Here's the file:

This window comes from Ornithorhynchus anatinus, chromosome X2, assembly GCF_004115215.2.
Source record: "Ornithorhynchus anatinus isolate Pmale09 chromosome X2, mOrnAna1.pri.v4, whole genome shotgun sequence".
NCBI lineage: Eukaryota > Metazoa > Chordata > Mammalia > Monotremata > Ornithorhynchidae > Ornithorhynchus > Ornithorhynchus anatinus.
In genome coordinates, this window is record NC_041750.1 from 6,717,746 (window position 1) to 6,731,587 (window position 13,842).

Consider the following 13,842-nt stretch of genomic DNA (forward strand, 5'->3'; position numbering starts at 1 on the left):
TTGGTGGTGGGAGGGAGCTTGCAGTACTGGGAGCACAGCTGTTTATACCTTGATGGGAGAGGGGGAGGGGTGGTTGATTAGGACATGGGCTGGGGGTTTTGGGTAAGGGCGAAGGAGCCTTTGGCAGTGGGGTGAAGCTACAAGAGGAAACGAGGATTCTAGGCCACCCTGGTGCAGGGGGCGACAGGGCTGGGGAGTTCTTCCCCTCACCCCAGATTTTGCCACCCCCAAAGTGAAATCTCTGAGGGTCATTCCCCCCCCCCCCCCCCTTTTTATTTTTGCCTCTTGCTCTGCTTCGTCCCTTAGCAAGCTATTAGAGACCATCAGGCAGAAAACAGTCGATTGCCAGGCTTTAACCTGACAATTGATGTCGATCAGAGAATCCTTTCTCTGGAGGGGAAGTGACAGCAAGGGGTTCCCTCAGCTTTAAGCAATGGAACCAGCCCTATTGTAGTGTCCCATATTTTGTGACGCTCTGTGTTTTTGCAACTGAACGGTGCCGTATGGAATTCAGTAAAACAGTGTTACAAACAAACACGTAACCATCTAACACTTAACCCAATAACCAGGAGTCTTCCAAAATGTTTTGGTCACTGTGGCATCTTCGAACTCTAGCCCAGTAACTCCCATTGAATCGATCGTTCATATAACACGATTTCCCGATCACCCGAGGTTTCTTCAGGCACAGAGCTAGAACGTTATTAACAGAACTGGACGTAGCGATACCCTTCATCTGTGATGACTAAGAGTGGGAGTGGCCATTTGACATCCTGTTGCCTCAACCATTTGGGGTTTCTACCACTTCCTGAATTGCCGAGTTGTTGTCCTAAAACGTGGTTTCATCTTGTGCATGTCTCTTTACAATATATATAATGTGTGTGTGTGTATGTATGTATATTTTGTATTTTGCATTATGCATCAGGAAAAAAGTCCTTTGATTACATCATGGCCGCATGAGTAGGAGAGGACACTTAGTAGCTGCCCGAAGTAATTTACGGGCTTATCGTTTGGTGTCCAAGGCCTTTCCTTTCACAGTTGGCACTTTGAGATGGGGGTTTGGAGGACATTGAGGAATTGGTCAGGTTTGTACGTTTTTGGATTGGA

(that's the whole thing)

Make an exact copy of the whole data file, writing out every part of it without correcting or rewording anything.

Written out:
This window comes from Ornithorhynchus anatinus, chromosome X2, assembly GCF_004115215.2.
Source record: "Ornithorhynchus anatinus isolate Pmale09 chromosome X2, mOrnAna1.pri.v4, whole genome shotgun sequence".
NCBI lineage: Eukaryota > Metazoa > Chordata > Mammalia > Monotremata > Ornithorhynchidae > Ornithorhynchus > Ornithorhynchus anatinus.
In genome coordinates, this window is record NC_041750.1 from 6,717,746 (window position 1) to 6,731,587 (window position 13,842).

Consider the following 13,842-nt stretch of genomic DNA (forward strand, 5'->3'; position numbering starts at 1 on the left):
TTGGTGGTGGGAGGGAGCTTGCAGTACTGGGAGCACAGCTGTTTATACCTTGATGGGAGAGGGGGAGGGGTGGTTGATTAGGACATGGGCTGGGGGTTTTGGGTAAGGGCGAAGGAGCCTTTGGCAGTGGGGTGAAGCTACAAGAGGAAACGAGGATTCTAGGCCACCCTGGTGCAGGGGGCGACAGGGCTGGGGAGTTCTTCCCCTCACCCCAGATTTTGCCACCCCCAAAGTGAAATCTCTGAGGGTCATTCCCCCCCCCCCCCCCCTTTTTATTTTTGCCTCTTGCTCTGCTTCGTCCCTTAGCAAGCTATTAGAGACCATCAGGCAGAAAACAGTCGATTGCCAGGCTTTAACCTGACAATTGATGTCGATCAGAGAATCCTTTCTCTGGAGGGGAAGTGACAGCAAGGGGTTCCCTCAGCTTTAAGCAATGGAACCAGCCCTATTGTAGTGTCCCATATTTTGTGACGCTCTGTGTTTTTGCAACTGAACGGTGCCGTATGGAATTCAGTAAAACAGTGTTACAAACAAACACGTAACCATCTAACACTTAACCCAATAACCAGGAGTCTTCCAAAATGTTTTGGTCACTGTGGCATCTTCGAACTCTAGCCCAGTAACTCCCATTGAATCGATCGTTCATATAACACGATTTCCCGATCACCCGAGGTTTCTTCAGGCACAGAGCTAGAACGTTATTAACAGAACTGGACGTAGCGATACCCTTCATCTGTGATGACTAAGAGTGGGAGTGGCCATTTGACATCCTGTTGCCTCAACCATTTGGGGTTTCTACCACTTCCTGAATTGCCGAGTTGTTGTCCTAAAACGTGGTTTCATCTTGTGCATGTCTCTTTACAATATATATAATGTGTGTGTGTGTATGTATGTATATTTTGTATTTTGCATTATGCATCAGGAAAAAAGTCCTTTGATTACATCATGGCCGCATGAGTAGGAGAGGACACTTAGTAGCTGCCCGAAGTAATTTACGGGCTTATCGTTTGGTGTCCAAGGCCTTTCCTTTCACAGTTGGCACTTTGAGATGGGGGTTTGGAGGACATTGAGGAATTGGTCAGGTTTGTACGTTTTTGGATTGGA